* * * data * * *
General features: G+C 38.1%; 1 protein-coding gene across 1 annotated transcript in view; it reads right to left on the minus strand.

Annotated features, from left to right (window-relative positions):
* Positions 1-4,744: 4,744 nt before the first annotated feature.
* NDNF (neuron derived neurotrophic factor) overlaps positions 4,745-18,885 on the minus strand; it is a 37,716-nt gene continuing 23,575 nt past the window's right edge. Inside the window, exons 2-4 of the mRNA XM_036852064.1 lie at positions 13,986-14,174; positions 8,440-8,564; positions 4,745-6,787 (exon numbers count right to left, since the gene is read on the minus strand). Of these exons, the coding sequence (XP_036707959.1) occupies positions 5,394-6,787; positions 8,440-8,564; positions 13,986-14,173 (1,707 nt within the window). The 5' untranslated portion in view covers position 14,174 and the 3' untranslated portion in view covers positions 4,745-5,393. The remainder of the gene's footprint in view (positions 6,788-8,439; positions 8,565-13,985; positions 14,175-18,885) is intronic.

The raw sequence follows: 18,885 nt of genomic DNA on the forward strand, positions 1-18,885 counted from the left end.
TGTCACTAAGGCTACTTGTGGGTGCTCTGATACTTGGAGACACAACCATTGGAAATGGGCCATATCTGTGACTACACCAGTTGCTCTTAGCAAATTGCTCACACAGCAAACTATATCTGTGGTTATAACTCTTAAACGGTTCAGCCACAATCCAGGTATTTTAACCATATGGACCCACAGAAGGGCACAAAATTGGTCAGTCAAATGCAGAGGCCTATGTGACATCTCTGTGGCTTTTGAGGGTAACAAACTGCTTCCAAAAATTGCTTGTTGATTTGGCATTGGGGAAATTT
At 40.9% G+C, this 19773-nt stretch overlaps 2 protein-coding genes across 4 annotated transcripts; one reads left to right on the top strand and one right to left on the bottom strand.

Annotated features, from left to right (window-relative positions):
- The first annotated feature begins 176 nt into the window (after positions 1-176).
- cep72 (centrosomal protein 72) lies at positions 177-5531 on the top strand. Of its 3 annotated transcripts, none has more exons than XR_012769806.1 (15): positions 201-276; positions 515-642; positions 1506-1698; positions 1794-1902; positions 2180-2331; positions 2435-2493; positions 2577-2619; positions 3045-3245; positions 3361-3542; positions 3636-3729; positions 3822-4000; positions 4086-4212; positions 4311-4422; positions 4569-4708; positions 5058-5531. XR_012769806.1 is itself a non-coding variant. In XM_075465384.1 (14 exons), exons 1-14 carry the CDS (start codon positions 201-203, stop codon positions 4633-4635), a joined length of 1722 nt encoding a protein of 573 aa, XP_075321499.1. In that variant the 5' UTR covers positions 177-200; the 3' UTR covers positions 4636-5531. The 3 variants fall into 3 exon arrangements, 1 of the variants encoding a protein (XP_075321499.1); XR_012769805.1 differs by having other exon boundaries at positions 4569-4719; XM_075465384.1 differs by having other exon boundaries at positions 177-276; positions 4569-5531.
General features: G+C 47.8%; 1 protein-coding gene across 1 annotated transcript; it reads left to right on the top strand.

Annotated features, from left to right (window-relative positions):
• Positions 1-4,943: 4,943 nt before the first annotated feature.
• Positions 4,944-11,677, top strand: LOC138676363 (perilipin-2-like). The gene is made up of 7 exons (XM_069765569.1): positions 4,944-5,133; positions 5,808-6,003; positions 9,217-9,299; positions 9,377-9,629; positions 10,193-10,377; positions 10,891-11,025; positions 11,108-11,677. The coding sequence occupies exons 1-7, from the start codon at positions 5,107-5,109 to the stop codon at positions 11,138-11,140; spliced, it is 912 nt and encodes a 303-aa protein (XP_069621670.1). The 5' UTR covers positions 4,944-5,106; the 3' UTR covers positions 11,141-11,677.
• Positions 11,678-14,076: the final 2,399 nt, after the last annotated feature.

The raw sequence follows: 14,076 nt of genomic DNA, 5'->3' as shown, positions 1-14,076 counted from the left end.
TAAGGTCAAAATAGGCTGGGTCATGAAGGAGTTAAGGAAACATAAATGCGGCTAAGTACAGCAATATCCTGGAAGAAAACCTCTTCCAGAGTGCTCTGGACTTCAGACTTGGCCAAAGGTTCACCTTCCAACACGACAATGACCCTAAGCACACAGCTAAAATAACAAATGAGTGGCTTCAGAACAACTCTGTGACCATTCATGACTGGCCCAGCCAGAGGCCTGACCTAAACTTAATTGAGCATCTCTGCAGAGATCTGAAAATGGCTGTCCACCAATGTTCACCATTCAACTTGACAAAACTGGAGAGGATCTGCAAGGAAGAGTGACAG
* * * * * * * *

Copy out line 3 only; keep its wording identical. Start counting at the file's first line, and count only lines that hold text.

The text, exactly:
* Positions 1-4,744: 4,744 nt before the first annotated feature.